So Google dropped two items, two pricey items, out into the public sphere recently. Only one of which is for sale for anyone, while the other is still in test mode. Meanwhile we've got some serious review love this week. So if you want our take on the email app du jour and more, you've come to the right place.
If you’re not lucky enough to have a fancy NAS set up or a Time Capsule to back up your Mac with, then you need to rely on good ol' fashioned external drives for the arduous task of backing up to Time Machine. Unfortunately, this method isn’t the best because it relies on physically plugging in a drive to conduct a backup and -- let’s face it -- we sometimes forget to do that. Fortunately, with iCal and an AppleScript, you can set timed reminders to remind you to do so.
Every Monday, we'll show you how to do something new and simple with Apple's built-in command line application. You don't need any fancy software, or a knowledge of coding to do any of these. All you need is a keyboard to type 'em out!
We’ve covered running AppleScripts in the past, but we've taught you about running these scripts from within the AppleScript editor. While that is the ideal place to test those scripts, it’s not the best way to run them. That’s where this Terminal 101 tip comes in: you can also run almost any AppleScript from within the Terminal. Read on to find out how.
We’ve covered writing basic AppleScripts in the past, but if you’re writing an AppleScript that requires administrator privileges to run properly, the script may not function correctly without a username and password present. In this post, we’ll show you how to correctly format your AppleScripts that require authentication.
Hazel is great for sorting through your files for you automatically, but it doesn’t provide much in the way of notifications to let you know it has done its job and that everything is working properly. However, with newer versions of Hazel, you can choose to “Send Growl Notification” as one of the options after an action is run.
From Automator to AppleScript, the Mac has a lot of great automation tools built right in; however, these tools can sometimes be a little intimidating for novice users. Hazel is a system preference pane that remedies this by giving users some powerful sorting tools, but with a super-simple rules-based interface for configuring file-sorting options on their Mac.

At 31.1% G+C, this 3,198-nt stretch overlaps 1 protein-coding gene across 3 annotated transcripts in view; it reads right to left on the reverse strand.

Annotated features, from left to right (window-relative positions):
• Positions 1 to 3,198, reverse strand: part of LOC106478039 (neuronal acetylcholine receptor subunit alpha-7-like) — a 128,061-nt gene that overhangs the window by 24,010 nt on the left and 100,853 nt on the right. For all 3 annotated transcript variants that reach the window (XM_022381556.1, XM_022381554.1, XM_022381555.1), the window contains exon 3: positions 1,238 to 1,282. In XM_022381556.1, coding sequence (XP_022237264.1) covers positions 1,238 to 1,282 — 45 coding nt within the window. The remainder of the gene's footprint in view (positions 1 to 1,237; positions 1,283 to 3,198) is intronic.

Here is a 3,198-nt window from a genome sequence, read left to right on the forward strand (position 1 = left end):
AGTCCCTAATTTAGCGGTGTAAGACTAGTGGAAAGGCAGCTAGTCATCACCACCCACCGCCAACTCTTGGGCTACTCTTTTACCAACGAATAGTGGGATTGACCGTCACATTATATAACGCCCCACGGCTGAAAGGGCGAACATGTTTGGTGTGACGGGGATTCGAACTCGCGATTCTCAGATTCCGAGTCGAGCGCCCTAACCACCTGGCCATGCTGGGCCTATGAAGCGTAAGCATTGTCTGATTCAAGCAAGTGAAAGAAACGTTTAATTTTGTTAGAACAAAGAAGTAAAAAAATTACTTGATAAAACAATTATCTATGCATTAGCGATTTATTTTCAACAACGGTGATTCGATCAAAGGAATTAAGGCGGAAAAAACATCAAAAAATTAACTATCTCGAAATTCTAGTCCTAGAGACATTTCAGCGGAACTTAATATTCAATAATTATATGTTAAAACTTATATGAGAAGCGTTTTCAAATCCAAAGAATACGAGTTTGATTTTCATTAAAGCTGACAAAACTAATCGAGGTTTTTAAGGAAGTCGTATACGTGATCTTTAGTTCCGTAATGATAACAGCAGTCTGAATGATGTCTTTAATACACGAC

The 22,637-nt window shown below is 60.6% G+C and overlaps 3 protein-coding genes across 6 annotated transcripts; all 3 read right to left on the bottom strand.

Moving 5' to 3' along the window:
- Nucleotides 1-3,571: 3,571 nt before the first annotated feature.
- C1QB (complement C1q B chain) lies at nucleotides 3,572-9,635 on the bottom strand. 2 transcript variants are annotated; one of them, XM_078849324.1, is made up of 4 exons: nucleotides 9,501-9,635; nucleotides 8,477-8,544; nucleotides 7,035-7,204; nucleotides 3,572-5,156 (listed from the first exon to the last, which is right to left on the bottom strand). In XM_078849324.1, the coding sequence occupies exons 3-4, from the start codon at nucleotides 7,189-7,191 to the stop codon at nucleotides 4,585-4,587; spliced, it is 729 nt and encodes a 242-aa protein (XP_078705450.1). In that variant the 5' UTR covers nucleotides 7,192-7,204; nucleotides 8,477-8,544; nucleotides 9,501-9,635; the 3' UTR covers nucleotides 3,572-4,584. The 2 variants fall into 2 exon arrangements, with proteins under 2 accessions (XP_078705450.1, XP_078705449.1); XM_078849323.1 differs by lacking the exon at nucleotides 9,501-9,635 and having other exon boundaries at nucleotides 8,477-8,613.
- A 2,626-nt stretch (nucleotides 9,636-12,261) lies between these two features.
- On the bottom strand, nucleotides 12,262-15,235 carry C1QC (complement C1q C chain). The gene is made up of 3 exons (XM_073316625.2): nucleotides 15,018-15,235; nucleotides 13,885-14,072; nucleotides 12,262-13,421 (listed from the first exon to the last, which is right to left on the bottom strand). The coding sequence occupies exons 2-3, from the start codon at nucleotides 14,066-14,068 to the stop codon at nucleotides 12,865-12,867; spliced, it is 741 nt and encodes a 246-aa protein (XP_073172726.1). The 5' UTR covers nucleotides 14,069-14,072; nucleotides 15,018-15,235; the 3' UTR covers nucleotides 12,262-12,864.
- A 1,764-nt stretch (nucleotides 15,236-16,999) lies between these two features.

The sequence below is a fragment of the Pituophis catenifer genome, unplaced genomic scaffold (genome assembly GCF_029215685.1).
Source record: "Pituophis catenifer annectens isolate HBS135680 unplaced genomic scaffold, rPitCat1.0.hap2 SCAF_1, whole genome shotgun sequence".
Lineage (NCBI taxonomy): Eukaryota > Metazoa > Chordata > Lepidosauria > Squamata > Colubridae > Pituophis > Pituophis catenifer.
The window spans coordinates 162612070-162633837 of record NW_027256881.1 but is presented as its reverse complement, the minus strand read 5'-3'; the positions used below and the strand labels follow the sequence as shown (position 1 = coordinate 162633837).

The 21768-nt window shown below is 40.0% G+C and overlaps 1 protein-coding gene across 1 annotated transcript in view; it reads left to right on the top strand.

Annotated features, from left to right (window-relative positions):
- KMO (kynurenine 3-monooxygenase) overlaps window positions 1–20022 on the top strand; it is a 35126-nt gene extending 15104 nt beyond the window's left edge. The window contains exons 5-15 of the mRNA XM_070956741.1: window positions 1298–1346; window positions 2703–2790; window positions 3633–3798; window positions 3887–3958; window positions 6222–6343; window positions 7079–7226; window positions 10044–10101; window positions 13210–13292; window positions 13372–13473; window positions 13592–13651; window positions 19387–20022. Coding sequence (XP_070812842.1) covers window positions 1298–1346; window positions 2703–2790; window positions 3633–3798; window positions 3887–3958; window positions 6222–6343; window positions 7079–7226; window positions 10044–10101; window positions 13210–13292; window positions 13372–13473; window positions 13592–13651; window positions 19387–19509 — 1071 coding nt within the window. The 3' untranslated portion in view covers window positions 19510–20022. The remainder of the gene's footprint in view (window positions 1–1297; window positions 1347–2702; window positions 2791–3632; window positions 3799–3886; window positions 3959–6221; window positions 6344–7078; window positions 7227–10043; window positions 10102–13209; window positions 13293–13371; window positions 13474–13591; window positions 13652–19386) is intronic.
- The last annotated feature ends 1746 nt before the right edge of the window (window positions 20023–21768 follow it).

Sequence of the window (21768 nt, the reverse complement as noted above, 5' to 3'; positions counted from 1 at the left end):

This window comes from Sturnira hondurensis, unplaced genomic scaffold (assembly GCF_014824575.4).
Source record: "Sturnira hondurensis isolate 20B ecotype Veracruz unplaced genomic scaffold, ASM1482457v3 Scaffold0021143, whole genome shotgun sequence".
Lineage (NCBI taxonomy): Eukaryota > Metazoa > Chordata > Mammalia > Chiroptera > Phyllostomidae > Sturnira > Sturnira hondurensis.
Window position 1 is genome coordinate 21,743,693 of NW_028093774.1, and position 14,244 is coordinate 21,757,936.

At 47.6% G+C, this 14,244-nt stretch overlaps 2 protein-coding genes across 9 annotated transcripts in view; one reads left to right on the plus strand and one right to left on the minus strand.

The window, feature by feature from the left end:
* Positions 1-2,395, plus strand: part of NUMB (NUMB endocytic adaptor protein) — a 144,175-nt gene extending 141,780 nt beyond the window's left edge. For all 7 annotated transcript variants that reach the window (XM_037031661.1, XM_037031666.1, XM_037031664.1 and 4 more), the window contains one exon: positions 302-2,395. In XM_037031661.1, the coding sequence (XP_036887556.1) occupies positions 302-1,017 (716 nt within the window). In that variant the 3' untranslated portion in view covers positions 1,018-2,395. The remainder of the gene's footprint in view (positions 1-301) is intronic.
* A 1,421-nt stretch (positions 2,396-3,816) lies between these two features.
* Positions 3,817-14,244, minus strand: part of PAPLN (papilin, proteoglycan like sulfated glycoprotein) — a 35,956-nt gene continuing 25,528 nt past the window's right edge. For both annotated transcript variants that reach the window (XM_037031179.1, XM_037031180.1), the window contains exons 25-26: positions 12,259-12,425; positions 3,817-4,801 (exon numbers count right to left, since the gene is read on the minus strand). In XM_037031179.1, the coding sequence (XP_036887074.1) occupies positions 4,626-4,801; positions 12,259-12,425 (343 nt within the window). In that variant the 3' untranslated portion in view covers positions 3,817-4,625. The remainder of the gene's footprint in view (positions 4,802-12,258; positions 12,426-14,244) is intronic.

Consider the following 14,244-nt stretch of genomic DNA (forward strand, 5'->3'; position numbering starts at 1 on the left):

Hazel works by monitoring a specific folder for files that match rules that are specified by the user. When a file appears in that folder matching the rule, you can specify an action. Actions can be as simplistic as notifying you via Growl, or as complex as taking the file and adding it to Evernote and beyond. We’ve compiled 7 awesome Hazel file-sorting rules that you won’t be able to live without.
Computers were designed to do repetitive tasks efficiently and consistently, so why then are we still sitting around and renaming files on our computer by hand? Why are we still relying on our memory to remind us of our friend’s birthdays? There’s got to be a better way, and there is with Automator and AppleScript. Not only can you rename files, but you can also augment your mind by having your computer remind you of events when you start up your machine.
True Mac wizards keep their hands on the keys, and Apptivate can help, letting you assign hotkeys to open an application, file, folder, Automator script -- anything executable or openable. The menu bar app even blocks you if you're trying to use an established system-wide shortcut, like Command-C.
One of the little-known features of iCal is the ability to schedule future alarms along with an AppleScript action. AppleScript is Apple’s consumer-based programming language that allows you to write simple scripts that will automate repetitive tasks on your Mac. AppleScript lets you do simple things from opening applications and favorite websites to more advance tasks that can even change the behavior of your Mac.